"This was organized crime moving from the back alley to the boardroom," added Michael Ward, the special agent in charge of the FBI's Newark office.
Scarfo, Pelullo, and 11 others were named in the 25-count indictment, which details maneuvers that began in April 2007 when they allegedly took secret control of the company's board of directors.
The schemes included FirstPlus' purchase of shell companies, set up by Scarfo and Pelullo, for exorbitant prices. Cash also was taken from the firm in the form of bogus consultant fees paid to Scarfo, Pelullo, and others.
Scarfo's wife, Lisa Murray-Scarfo, 32; his cousin and business partner John Parisi, 50; his longtime defense attorney, Donald Manno, 65; four other lawyers; and an accountant also were indicted.
The lawyers and accountant allegedly helped Scarfo and Pelullo avoid detection from banking and securities regulators or aided them in laundering money.
Fishman described the operation as "complicated and layered" and said the lawyers and accountant assisted in "the takeover and looting of FirstPlus."
Scarfo's father, Nicodemo D. Scarfo, and New York mob boss Vittorio Amuso were named as unindicted coconspirators. Both are serving lengthy sentences at a federal detention center in Atlanta.
The indictment alleges that the criminal enterprise set up by the younger Scarfo and Pelullo had ties to the Lucchese crime family formerly headed by Amuso. The younger Scarfo has been described as a "made," or formally initiated, member of the group.
The indictment alleges that Pelullo and Scarfo were behind-the-scenes decision-makers at FirstPlus, who used a "figurehead board of directors" to do their bidding.
Once Scarfo and Pelullo took control, authorities allege, the firm paid a million dollars in cash and offered several million shares of stock for companies Pelullo and Scarfo had set up in Philadelphia and Atlantic County.
Pelullo and Scarfo also received lucrative consultant contracts, the indictment alleges. Scarfo allegedly received $33,000 a month for a consultant job that required little or no work.
The indictment detailed the lavish lifestyle of the two defendants, who bought an $850,000 yacht they christened "Priceless" and used to cruise the Bahamas.
Pelullo purchased a Bentley worth $216,963. Scarfo treated himself to an Audi valued at more than $100,000; bought a home for $715,000; purchased a condo for $170,000; was making monthly payments of more than $3,000 for the home where his ex-wife lived. He also spent more than $30,000 on an engagement ring and tennis bracelet for Murray-Scarfo.
Authorities allege that Scarfo and Pelullo had free use of a corporate jet purchased by FirstPlus.
After vacationing in the Bahamas on their yacht, the indictment alleges, they used the plane to fly to Atlanta where they visited the elder Scarfo in prison, and then flew to Atlantic City for a lavish FirstPlus Christmas party in December 2007.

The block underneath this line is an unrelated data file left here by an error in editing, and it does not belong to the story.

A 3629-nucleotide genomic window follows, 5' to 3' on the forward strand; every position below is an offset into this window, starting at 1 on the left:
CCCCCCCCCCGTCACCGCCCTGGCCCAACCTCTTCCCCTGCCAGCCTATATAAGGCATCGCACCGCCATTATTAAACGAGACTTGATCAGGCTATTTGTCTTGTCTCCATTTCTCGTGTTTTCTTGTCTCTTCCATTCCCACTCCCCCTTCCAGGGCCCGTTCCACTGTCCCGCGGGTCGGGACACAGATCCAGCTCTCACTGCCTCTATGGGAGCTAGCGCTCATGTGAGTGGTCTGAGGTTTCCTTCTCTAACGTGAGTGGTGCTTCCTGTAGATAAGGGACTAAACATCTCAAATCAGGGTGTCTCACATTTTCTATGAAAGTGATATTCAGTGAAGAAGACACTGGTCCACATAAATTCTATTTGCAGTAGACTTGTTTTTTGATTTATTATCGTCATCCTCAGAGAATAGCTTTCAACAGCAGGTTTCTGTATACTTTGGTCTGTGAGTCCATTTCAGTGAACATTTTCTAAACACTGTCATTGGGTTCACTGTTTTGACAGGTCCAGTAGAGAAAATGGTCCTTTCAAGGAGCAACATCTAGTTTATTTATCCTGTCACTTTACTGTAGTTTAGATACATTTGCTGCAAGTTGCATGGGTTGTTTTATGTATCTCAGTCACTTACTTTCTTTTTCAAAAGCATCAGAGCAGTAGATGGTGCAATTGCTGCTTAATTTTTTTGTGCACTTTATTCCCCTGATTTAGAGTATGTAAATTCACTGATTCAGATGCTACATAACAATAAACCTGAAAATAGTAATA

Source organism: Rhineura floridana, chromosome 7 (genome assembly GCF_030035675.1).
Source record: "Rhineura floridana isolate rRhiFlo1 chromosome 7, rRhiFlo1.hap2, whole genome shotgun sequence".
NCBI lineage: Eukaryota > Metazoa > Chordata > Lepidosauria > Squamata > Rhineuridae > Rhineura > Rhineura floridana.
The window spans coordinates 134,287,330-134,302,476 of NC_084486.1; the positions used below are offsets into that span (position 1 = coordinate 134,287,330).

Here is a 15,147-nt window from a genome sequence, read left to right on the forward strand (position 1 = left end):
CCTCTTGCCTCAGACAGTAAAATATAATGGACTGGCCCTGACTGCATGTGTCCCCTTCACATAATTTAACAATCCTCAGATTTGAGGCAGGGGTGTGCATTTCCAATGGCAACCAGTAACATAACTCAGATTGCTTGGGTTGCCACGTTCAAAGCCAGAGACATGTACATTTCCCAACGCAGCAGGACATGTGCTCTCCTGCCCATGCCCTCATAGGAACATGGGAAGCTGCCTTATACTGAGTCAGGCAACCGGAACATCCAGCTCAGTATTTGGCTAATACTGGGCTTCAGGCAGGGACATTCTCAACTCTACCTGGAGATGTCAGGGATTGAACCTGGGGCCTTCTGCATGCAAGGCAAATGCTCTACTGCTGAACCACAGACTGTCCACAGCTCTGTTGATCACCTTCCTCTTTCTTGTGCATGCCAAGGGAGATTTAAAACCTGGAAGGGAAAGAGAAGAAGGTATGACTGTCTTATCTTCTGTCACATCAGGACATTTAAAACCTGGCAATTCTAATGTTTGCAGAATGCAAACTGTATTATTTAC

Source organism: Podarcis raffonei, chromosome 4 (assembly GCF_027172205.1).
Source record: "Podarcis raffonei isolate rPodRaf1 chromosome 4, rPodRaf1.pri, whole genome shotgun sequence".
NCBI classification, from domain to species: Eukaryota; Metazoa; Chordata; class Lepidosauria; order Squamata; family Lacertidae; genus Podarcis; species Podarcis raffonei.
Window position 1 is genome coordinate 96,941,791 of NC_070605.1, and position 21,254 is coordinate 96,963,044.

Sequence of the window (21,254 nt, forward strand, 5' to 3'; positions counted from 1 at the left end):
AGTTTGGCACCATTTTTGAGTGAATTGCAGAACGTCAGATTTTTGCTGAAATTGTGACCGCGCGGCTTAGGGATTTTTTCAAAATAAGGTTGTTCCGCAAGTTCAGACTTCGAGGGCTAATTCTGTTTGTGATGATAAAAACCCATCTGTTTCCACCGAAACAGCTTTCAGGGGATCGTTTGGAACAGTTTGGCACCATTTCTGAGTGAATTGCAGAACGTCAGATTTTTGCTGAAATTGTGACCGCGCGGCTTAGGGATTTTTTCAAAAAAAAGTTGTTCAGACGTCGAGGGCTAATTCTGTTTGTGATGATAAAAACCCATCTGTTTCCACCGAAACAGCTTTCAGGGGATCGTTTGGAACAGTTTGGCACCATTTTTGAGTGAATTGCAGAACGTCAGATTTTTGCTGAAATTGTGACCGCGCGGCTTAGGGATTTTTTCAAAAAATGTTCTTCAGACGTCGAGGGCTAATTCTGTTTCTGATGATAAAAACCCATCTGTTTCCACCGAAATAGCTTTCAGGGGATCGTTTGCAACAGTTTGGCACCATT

Twelve of the defendants in the case were arrested Tuesday. Todd Stark, an Ocean City, N.J., resident charged with a weapons offense, is expected to surrender Wednesday, authorities said.
Eight defendants appeared in U.S. District Court in Camden for initial hearings.
Scarfo was ordered held without bail pending an arraignment and detention hearing scheduled for Friday. The others, including his wife, were released on bail.
In addition to Manno, of Medford, the lawyers charged in the case are Gary McCarthy, 56, of Berwyn; David Adler, 64, of Chappaqua, N.Y.; and Cory Leshner, 28, of West Reading, Pa.
Howard Drossner, 50, of Ambler, is the accountant named in the indictment.
They pleaded not guilty.
Pelullo was arrested in Miami and is awaiting a hearing. Former company officials John Maxwell and William Handley were arrested in Texas. Handley was freed on bail. Maxwell, the former CEO of FirstPlus, and his brother, William, a lawyer who served as special counsel to FirstPlus, were being held pending hearings.
William Maxwell was charged with taking $3.5 million in legal fees for little work and with passing $1.5 million to Scarfo and Pelullo as consultant contracts.
FirstPlus filed for bankruptcy more than a year ago, with stockholders angrily challenging the roles the Maxwells and Handley had played in the company's demise.
Maxwell and his brother have repeatedly denied any impropriety.
Assistant U.S. Attorney Steven D'Aguanno, who oversaw the investigation, indicated Tuesday that the prosecution would seek to keep Scarfo and Pelullo held without bail, arguing they are flight risks and a danger to the community.
Scarfo, who is under indictment in Morris County on a state racketeering-gambling case linked to the Lucchese crime family, said little during his brief appearance.
Scarfo also is charged with weapons offenses. He has two convictions in a mob-linked gambling case and is prohibited from owning a gun.
Dressed in sweatpants and a sweatshirt, his wrists and ankles in shackles, Scarfo said Tuesday that he would ask for a court-appointed attorney, indicating that he had no assets and just $125 in a checking account.
That financial picture was in sharp contrast to the millions authorities allege he and Pelullo took from FirstPlus.
According to Fishman, there was a "second phase" to their scheme. The federal prosecutor said authorities believed Pelullo and Scarfo planned to "pump up" the value of FirstPlus stock before selling the millions of shares they had obtained.
They would then collapse the company, he said.
"That was their exit strategy," Fishman said. "We had a different exit strategy."
Contact staff writer George Anastasia at 856-779-3846